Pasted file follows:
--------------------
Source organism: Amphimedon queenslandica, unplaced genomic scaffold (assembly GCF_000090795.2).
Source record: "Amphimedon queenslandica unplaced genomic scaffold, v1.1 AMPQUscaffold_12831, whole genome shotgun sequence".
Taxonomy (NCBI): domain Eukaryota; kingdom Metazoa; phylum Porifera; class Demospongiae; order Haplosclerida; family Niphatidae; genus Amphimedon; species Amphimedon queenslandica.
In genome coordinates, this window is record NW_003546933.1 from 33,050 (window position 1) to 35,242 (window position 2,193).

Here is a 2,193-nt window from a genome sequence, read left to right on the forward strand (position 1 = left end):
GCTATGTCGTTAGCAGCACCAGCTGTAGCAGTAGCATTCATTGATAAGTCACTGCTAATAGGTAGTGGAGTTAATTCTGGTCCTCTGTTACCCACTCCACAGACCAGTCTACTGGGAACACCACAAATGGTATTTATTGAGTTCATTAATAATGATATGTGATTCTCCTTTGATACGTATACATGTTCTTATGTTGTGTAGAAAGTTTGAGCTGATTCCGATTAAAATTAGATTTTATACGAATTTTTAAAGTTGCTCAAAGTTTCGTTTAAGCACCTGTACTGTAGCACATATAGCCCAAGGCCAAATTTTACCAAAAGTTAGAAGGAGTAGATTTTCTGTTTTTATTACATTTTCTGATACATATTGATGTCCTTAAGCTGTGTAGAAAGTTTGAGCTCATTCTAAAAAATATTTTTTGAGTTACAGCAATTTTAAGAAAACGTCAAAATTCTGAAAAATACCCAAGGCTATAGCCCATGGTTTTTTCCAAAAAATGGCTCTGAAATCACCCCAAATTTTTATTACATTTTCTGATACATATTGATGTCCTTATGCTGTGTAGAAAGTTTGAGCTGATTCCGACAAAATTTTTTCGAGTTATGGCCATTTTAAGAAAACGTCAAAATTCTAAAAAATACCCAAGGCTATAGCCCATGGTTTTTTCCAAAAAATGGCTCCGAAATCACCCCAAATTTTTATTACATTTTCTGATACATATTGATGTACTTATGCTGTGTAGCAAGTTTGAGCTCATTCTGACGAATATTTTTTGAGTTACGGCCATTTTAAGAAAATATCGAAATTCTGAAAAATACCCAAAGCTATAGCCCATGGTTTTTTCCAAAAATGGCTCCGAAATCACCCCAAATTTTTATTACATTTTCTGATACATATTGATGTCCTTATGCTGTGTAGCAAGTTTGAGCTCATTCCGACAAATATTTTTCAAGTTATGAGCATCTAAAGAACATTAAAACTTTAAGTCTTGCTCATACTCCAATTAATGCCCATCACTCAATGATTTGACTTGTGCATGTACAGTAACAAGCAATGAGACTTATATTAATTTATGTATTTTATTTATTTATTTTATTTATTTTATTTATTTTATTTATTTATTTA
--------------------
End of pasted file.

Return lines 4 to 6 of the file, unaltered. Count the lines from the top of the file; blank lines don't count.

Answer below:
In genome coordinates, this window is record NW_003546933.1 from 33,050 (window position 1) to 35,242 (window position 2,193).

Here is a 2,193-nt window from a genome sequence, read left to right on the forward strand (position 1 = left end):
GCTATGTCGTTAGCAGCACCAGCTGTAGCAGTAGCATTCATTGATAAGTCACTGCTAATAGGTAGTGGAGTTAATTCTGGTCCTCTGTTACCCACTCCACAGACCAGTCTACTGGGAACACCACAAATGGTATTTATTGAGTTCATTAATAATGATATGTGATTCTCCTTTGATACGTATACATGTTCTTATGTTGTGTAGAAAGTTTGAGCTGATTCCGATTAAAATTAGATTTTATACGAATTTTTAAAGTTGCTCAAAGTTTCGTTTAAGCACCTGTACTGTAGCACATATAGCCCAAGGCCAAATTTTACCAAAAGTTAGAAGGAGTAGATTTTCTGTTTTTATTACATTTTCTGATACATATTGATGTCCTTAAGCTGTGTAGAAAGTTTGAGCTCATTCTAAAAAATATTTTTTGAGTTACAGCAATTTTAAGAAAACGTCAAAATTCTGAAAAATACCCAAGGCTATAGCCCATGGTTTTTTCCAAAAAATGGCTCTGAAATCACCCCAAATTTTTATTACATTTTCTGATACATATTGATGTCCTTATGCTGTGTAGAAAGTTTGAGCTGATTCCGACAAAATTTTTTCGAGTTATGGCCATTTTAAGAAAACGTCAAAATTCTAAAAAATACCCAAGGCTATAGCCCATGGTTTTTTCCAAAAAATGGCTCCGAAATCACCCCAAATTTTTATTACATTTTCTGATACATATTGATGTACTTATGCTGTGTAGCAAGTTTGAGCTCATTCTGACGAATATTTTTTGAGTTACGGCCATTTTAAGAAAATATCGAAATTCTGAAAAATACCCAAAGCTATAGCCCATGGTTTTTTCCAAAAATGGCTCCGAAATCACCCCAAATTTTTATTACATTTTCTGATACATATTGATGTCCTTATGCTGTGTAGCAAGTTTGAGCTCATTCCGACAAATATTTTTCAAGTTATGAGCATCTAAAGAACATTAAAACTTTAAGTCTTGCTCATACTCCAATTAATGCCCATCACTCAATGATTTGACTTGTGCATGTACAGTAACAAGCAATGAGACTTATATTAATTTATGTATTTTATTTATTTATTTTATTTATTTTATTTATTTTATTTATTTATTTA